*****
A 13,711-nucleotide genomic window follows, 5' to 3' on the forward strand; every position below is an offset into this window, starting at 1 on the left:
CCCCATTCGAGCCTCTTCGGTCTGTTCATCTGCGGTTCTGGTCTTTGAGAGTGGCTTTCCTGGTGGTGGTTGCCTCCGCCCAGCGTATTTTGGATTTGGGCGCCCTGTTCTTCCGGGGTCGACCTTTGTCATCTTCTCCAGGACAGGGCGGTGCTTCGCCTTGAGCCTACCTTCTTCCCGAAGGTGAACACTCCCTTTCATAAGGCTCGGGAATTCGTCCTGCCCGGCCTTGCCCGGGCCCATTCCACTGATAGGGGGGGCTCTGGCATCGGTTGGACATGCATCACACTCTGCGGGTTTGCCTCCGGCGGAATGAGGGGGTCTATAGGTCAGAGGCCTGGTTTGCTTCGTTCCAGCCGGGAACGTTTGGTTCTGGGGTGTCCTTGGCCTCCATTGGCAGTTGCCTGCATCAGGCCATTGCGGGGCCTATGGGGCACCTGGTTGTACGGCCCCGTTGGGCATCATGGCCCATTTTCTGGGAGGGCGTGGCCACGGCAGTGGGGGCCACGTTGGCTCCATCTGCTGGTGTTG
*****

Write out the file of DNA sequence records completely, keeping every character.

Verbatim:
A 13,711-nucleotide genomic window follows, 5' to 3' on the forward strand; every position below is an offset into this window, starting at 1 on the left:
CCCCATTCGAGCCTCTTCGGTCTGTTCATCTGCGGTTCTGGTCTTTGAGAGTGGCTTTCCTGGTGGTGGTTGCCTCCGCCCAGCGTATTTTGGATTTGGGCGCCCTGTTCTTCCGGGGTCGACCTTTGTCATCTTCTCCAGGACAGGGCGGTGCTTCGCCTTGAGCCTACCTTCTTCCCGAAGGTGAACACTCCCTTTCATAAGGCTCGGGAATTCGTCCTGCCCGGCCTTGCCCGGGCCCATTCCACTGATAGGGGGGGCTCTGGCATCGGTTGGACATGCATCACACTCTGCGGGTTTGCCTCCGGCGGAATGAGGGGGTCTATAGGTCAGAGGCCTGGTTTGCTTCGTTCCAGCCGGGAACGTTTGGTTCTGGGGTGTCCTTGGCCTCCATTGGCAGTTGCCTGCATCAGGCCATTGCGGGGCCTATGGGGCACCTGGTTGTACGGCCCCGTTGGGCATCATGGCCCATTTTCTGGGAGGGCGTGGCCACGGCAGTGGGGGCCACGTTGGCTCCATCTGCTGGTGTTG